It's almost like sales is a microcosm and you know, the best books you know, if you read Dave Carlin's book I think is baseline selling. Yeah. Chris Voss is the ex FBI negotiator guy. Yeah. If you took the best of sales and put it into microcosm, ask good questions, show empathy, understand their need. And then obviously, you need some soft closing. Yeah, to hear. If you're if the next step is talk to the attorney,Adam Boyd:
all these people listening, their perception of sales is Glengarry Glen Ross. It's boiler room, it's Wolf of Wall Street. And unfortunately, most people selling to a lot of these law firms are probably just as bad if they're not pushy. They just kind of like show up and educate. And attorneys, highly educated people think I want to be educated. So today, most people don't want to be educated. They want to know, can you make my problem go away? Jay, I see what you and I do. We're either selling morphine or dopamine. In one attorney gets that I'm selling morphine or dopamine and I need to get I'm either making, I'm taking pain away or making them feel good. It changes the way they they run in taking consults.Jay Berkowitz:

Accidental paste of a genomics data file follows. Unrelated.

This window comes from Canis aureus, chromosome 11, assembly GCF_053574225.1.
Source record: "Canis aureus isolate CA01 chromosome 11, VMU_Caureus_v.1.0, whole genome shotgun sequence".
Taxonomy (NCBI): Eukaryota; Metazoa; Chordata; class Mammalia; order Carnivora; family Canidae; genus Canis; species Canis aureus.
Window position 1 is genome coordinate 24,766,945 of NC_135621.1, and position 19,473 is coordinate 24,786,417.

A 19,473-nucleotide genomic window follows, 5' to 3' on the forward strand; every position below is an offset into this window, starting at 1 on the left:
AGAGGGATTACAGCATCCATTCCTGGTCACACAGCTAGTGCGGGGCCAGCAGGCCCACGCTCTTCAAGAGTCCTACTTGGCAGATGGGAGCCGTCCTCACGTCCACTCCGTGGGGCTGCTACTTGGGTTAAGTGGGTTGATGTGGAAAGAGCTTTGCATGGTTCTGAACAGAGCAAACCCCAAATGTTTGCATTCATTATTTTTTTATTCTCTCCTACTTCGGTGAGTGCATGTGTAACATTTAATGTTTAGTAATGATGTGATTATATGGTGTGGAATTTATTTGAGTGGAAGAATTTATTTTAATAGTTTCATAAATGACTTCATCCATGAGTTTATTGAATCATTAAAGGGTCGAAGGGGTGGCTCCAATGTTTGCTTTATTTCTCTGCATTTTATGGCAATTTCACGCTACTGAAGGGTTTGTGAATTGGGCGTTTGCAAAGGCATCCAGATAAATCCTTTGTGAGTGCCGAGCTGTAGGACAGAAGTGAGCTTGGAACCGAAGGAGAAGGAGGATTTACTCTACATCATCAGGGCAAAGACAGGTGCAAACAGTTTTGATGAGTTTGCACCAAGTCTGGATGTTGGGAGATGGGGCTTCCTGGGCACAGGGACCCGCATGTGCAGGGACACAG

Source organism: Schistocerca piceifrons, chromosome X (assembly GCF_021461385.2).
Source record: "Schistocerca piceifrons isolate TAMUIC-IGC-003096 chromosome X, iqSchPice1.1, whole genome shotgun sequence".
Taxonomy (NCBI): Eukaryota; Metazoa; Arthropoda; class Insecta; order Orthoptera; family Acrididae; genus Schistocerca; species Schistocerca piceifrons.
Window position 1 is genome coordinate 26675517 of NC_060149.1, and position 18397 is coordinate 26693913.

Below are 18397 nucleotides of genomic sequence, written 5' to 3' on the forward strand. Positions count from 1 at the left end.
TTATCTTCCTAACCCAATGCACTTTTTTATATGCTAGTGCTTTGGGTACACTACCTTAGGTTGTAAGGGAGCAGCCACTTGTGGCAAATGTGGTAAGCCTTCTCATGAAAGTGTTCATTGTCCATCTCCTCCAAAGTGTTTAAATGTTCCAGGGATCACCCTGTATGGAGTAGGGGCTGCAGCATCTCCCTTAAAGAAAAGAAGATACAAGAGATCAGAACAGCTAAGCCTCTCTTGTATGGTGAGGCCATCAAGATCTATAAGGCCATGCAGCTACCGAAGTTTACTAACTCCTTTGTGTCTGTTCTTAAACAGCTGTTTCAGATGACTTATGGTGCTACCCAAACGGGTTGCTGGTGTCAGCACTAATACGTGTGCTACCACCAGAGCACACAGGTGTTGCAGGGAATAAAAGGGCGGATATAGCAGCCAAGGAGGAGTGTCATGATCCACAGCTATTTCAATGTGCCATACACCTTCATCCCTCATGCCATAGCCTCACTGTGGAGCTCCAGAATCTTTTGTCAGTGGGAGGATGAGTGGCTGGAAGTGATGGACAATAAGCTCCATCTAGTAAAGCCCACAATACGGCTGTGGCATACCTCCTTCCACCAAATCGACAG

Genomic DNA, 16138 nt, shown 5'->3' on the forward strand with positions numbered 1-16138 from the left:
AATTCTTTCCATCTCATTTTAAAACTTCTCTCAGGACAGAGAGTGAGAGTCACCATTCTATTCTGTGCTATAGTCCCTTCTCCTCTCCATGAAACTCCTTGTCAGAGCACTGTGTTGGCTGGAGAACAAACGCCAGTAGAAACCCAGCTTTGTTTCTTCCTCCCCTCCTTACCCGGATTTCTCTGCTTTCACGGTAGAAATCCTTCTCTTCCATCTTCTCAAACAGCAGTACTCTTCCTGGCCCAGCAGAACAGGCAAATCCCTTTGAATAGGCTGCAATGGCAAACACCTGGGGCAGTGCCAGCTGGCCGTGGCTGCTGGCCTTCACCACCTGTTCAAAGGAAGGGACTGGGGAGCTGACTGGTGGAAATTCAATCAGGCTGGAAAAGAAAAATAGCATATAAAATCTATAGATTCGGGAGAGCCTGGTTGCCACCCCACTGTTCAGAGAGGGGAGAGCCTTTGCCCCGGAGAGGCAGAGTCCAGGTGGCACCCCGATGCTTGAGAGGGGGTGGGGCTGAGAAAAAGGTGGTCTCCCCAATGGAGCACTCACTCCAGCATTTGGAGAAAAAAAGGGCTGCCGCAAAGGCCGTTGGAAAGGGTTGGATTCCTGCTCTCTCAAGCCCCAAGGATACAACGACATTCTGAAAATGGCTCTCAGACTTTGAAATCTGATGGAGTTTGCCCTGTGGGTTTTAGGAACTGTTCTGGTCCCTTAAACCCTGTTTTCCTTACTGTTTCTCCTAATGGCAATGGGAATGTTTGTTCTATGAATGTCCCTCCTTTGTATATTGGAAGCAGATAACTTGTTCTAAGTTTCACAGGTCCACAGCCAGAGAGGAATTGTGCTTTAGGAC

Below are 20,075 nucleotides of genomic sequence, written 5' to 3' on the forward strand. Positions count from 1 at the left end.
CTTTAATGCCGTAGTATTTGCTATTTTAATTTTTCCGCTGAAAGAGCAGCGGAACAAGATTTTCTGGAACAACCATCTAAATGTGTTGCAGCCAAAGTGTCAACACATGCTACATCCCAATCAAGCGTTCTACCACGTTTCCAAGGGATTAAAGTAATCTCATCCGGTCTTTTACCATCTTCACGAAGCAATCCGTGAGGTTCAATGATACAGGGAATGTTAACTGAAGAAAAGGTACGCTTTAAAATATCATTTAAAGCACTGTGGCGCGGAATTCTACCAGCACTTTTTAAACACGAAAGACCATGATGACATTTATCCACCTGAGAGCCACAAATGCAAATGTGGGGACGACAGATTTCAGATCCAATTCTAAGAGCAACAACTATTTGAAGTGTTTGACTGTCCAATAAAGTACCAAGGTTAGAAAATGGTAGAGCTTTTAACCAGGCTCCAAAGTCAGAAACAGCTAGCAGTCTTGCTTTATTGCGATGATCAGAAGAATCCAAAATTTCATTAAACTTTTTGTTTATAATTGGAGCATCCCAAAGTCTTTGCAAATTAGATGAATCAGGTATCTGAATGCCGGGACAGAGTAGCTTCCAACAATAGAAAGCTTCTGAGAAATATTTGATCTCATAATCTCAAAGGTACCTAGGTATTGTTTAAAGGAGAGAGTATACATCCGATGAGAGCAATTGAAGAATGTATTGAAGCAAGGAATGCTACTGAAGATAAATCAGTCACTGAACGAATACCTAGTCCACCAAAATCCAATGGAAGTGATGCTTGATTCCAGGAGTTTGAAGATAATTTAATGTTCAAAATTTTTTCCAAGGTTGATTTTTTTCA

So we're gonna wrap up in about 10 minutes. So a couple of super quick, you talked about, you know, going from 81 cases to 180 cases, you've doubled close rates for a number of law firms. Make it simple, like, what's three things or four things that firms should do? short of calling you and engaging you high level? It's a young, young firm starting out, right? What are the basic things to double close rates for landing?Adam Boyd: